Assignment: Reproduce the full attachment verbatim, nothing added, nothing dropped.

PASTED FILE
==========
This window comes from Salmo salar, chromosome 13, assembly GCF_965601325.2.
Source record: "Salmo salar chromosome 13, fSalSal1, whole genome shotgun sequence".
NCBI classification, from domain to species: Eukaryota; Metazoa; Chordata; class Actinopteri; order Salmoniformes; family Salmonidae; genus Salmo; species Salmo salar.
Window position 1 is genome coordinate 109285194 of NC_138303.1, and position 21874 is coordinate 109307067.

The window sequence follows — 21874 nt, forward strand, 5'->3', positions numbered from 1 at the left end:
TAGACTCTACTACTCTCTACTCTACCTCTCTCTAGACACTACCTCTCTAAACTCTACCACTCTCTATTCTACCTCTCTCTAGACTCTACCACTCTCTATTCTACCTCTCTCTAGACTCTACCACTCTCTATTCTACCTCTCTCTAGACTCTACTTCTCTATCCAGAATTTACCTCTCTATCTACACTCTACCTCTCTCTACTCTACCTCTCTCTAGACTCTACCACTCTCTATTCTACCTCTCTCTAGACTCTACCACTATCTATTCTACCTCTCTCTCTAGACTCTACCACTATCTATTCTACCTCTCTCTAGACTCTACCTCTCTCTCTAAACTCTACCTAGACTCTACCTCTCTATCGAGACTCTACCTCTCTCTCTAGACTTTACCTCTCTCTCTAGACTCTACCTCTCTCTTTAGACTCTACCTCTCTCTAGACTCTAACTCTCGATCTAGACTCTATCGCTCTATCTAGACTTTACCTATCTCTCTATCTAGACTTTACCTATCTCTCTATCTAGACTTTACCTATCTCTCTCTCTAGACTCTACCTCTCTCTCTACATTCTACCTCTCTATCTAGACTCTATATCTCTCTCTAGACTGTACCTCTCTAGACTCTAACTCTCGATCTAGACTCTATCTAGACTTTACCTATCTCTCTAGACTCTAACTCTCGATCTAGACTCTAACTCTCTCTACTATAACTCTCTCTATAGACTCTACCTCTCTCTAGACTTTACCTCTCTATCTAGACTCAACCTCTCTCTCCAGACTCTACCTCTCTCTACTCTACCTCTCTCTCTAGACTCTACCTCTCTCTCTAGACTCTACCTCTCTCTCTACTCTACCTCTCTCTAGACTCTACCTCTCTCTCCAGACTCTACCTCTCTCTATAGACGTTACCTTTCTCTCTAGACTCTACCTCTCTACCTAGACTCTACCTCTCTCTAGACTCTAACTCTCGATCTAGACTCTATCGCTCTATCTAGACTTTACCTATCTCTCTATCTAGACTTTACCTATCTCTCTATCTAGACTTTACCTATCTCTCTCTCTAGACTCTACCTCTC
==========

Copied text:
This window comes from Salmo salar, chromosome 13, assembly GCF_965601325.2.
Source record: "Salmo salar chromosome 13, fSalSal1, whole genome shotgun sequence".
NCBI classification, from domain to species: Eukaryota; Metazoa; Chordata; class Actinopteri; order Salmoniformes; family Salmonidae; genus Salmo; species Salmo salar.
Window position 1 is genome coordinate 109285194 of NC_138303.1, and position 21874 is coordinate 109307067.

The window sequence follows — 21874 nt, forward strand, 5'->3', positions numbered from 1 at the left end:
TAGACTCTACTACTCTCTACTCTACCTCTCTCTAGACACTACCTCTCTAAACTCTACCACTCTCTATTCTACCTCTCTCTAGACTCTACCACTCTCTATTCTACCTCTCTCTAGACTCTACCACTCTCTATTCTACCTCTCTCTAGACTCTACTTCTCTATCCAGAATTTACCTCTCTATCTACACTCTACCTCTCTCTACTCTACCTCTCTCTAGACTCTACCACTCTCTATTCTACCTCTCTCTAGACTCTACCACTATCTATTCTACCTCTCTCTCTAGACTCTACCACTATCTATTCTACCTCTCTCTAGACTCTACCTCTCTCTCTAAACTCTACCTAGACTCTACCTCTCTATCGAGACTCTACCTCTCTCTCTAGACTTTACCTCTCTCTCTAGACTCTACCTCTCTCTTTAGACTCTACCTCTCTCTAGACTCTAACTCTCGATCTAGACTCTATCGCTCTATCTAGACTTTACCTATCTCTCTATCTAGACTTTACCTATCTCTCTATCTAGACTTTACCTATCTCTCTCTCTAGACTCTACCTCTCTCTCTACATTCTACCTCTCTATCTAGACTCTATATCTCTCTCTAGACTGTACCTCTCTAGACTCTAACTCTCGATCTAGACTCTATCTAGACTTTACCTATCTCTCTAGACTCTAACTCTCGATCTAGACTCTAACTCTCTCTACTATAACTCTCTCTATAGACTCTACCTCTCTCTAGACTTTACCTCTCTATCTAGACTCAACCTCTCTCTCCAGACTCTACCTCTCTCTACTCTACCTCTCTCTCTAGACTCTACCTCTCTCTCTAGACTCTACCTCTCTCTCTACTCTACCTCTCTCTAGACTCTACCTCTCTCTCCAGACTCTACCTCTCTCTATAGACGTTACCTTTCTCTCTAGACTCTACCTCTCTACCTAGACTCTACCTCTCTCTAGACTCTAACTCTCGATCTAGACTCTATCGCTCTATCTAGACTTTACCTATCTCTCTATCTAGACTTTACCTATCTCTCTATCTAGACTTTACCTATCTCTCTCTCTAGACTCTACCTCTC